Memorable Melodies : The Tribune India

Memorable Melodies

Memorable Melodies


While Western musical instruments, especially the present day electronic music, has completely taken over the notes of old melodies, the museums at Central Khalsa Orphanage and the Museum of Sikh History and Culture at Khalsa College are holding on to the memory of Punjabi folk musical instruments. The Tribune staffer Manmeet Singh Gill and lensman Vishal Kumar tried to bring out a few of these old memories.


Punjabi music is known the world over and with modern means of communication, it has not only become a thriving industry but also promoted Punjabi culture, ethos and way of life. While most people are aware of the popular musical instruments like dhol and tumbi, they might not be aware of the existence of others such as Gagar or Gharha.

Well, when it comes to music, Punjabis are ‘jugaari’ enough to use a simple utensil to produce sounds of melodies. As for people in the land of five rivers, religion is a way of life, most musical instruments, especially those in the category of stringed instruments, are associated with recitation of religious hymns.

Still there are many instruments which are used only during social gatherings. These can be classified into categories such as folk music instruments and folk dance instruments. Some of these instruments are used in both music as well as dance.



Nagara is a war drum known for its thundering beat. For the Sikhs, this musical instrument has a religious connection and is still being used at various religious places during ceremonies.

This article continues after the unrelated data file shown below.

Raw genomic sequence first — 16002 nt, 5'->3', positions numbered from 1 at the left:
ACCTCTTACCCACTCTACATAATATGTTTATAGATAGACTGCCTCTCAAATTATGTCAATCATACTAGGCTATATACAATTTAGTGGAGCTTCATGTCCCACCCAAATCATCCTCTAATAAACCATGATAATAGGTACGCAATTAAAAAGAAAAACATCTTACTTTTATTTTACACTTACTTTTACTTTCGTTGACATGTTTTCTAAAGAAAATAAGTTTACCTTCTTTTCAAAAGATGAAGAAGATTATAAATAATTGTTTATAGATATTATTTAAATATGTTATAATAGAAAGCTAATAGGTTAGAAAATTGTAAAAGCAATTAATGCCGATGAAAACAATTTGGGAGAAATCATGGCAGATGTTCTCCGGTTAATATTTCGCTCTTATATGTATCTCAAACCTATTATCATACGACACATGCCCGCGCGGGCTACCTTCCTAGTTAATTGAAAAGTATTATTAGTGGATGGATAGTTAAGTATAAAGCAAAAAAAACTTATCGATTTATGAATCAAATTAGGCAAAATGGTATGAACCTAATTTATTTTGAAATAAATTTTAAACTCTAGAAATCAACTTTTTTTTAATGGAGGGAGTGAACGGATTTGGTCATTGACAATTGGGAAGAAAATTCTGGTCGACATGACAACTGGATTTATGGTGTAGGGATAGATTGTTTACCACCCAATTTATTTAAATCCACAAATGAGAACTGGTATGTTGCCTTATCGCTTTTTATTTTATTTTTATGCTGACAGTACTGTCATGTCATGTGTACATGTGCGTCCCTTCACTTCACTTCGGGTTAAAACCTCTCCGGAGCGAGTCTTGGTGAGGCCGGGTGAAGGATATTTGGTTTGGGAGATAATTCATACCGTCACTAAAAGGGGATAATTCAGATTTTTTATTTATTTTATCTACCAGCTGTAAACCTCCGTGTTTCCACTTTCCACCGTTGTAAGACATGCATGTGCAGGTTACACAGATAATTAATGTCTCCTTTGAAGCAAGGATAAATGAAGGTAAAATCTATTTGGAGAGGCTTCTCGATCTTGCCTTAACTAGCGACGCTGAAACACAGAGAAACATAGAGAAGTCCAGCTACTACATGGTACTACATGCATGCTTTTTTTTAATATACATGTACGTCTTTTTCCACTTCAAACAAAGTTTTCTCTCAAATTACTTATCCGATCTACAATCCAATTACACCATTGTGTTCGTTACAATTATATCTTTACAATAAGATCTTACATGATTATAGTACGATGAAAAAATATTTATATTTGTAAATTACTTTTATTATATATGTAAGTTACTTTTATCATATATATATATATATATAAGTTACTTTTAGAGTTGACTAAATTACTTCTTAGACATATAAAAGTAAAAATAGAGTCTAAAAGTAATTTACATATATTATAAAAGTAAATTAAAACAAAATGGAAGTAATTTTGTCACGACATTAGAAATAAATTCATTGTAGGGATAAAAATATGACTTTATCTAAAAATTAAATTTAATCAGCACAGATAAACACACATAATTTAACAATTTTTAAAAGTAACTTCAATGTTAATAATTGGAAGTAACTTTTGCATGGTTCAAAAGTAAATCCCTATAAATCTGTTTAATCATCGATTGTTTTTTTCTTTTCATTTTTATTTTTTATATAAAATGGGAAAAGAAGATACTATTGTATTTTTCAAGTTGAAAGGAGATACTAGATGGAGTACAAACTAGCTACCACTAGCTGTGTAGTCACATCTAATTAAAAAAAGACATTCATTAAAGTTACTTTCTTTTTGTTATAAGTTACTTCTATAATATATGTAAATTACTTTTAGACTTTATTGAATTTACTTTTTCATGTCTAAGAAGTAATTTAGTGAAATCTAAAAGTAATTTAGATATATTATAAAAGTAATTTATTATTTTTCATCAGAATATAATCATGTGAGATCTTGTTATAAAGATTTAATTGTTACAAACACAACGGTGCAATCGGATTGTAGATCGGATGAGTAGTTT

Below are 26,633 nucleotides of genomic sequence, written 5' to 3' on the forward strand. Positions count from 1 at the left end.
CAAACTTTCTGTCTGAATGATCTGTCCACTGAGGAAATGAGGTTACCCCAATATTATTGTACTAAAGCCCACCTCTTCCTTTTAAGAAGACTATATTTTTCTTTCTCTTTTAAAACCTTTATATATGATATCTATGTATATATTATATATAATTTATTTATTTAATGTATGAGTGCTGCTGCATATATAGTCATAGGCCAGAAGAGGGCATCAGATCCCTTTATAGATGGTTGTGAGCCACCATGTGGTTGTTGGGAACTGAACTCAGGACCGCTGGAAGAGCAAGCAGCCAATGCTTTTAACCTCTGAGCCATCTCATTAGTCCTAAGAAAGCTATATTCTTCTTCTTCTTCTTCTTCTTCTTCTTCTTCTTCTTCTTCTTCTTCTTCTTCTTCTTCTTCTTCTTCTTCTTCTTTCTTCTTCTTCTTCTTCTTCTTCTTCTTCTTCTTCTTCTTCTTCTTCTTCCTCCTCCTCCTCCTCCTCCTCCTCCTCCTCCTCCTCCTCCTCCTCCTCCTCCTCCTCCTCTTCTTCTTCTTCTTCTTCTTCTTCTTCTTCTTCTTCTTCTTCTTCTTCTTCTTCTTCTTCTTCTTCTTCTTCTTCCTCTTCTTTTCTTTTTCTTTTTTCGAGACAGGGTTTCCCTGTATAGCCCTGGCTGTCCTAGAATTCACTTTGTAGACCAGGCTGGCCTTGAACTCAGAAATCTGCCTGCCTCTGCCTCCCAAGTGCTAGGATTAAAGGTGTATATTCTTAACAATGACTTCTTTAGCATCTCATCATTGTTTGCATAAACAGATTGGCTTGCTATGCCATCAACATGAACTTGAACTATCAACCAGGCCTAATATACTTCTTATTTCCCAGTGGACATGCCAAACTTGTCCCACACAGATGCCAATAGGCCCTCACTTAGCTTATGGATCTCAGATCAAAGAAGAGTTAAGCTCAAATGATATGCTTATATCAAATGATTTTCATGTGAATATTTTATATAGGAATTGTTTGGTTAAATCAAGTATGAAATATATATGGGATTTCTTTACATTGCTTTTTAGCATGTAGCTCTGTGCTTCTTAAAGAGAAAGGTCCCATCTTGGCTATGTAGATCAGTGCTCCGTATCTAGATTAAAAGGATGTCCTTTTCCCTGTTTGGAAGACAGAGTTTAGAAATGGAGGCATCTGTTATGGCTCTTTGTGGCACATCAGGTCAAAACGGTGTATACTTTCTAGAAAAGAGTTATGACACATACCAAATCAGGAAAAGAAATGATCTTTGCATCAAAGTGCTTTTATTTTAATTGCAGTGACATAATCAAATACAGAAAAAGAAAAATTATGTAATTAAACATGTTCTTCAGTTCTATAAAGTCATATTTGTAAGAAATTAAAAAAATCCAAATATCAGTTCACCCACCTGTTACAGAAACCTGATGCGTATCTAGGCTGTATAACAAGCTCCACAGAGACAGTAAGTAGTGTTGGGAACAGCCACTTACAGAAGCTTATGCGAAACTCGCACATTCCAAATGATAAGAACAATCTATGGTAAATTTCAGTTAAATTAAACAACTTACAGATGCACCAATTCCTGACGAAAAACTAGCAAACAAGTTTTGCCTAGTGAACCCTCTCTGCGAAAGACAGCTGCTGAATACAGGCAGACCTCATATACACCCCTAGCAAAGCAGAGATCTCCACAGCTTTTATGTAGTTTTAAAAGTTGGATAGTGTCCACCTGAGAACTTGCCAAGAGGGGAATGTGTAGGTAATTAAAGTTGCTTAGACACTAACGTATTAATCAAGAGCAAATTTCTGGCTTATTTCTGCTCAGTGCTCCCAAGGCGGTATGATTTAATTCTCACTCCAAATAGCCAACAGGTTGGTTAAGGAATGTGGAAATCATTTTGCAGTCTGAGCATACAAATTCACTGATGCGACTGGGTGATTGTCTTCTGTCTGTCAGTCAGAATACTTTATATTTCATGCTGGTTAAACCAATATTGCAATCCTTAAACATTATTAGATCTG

Literally meaning one string, Ektara originally was a stringed instrument used mostly by bard singers. It is a drone flute having a gourd resonator covered at the head with a skin.


The two-stringed versions of Ektara are called Dotara.


Bugchu and Dafli

It is an hourglass shaped instrument native to Punjab. It is used in folk music and folk dances such as Bhangra and Malwai Giddha.


Dafli or tambourine is a percussion musical instrument consisting of a frame and metal jingles.


Chimta literally means tongs. It produces a chiming sound with the help of small brass jingles. Apart from folk music and dances, it is also sometimes used during Gurbani recitations.



It is another hourglass shaped instrument native to Punjab. Accompanied by sarangi, it is mostly used by ballad singers (dhadhis).


Gharha and Alghoze

It usually is a metal (Gagar) or earthen pitcher (Gharha) and the handiest musical instrument at rural marriage events. It is played with both hands using metal fingers worn on fingers.


A paired woodwind instrument believed to have originated around 7500 BC in Mesopotamia, it is one of the most famous folk music instruments. It consists of two joined beak flutes, one of which is for melody and the other for drone.


Bugchu and Bigal

Bigal or bugle is known to have originated as a military signal instrument.


Literally meaning squirrel in Punjab, it is a traditional musical instrument used mostly through folk dances. In rural Punjab, a squirrel is a symbol of happiness. This instrument produces a low clap sound.


It is a short-necked bowed string instrument mostly used by dhadhis and kavishars.



Literally translated as snake, it is made of wood with many X-shaped small parts. Known for producing a clapping sound, it is also used in folk dances.



It is perhaps the most famous folk music instrument which has managed to enjoy popularity despite the sway that electronic music holds now. It is a double-sided barrel drum preferred for loud bass.


It is a shorter and female version of dhol. Instead of wooden sticks, it is played with both hands with or without metal rings on fingers.



An instrument native to Punjab, it produces high pitched sounds. The instrument is still popular in Bhangra music and even many modern day singers use it. It is single string instrument made of a wooden stick mounted with a gourd shell resonator.

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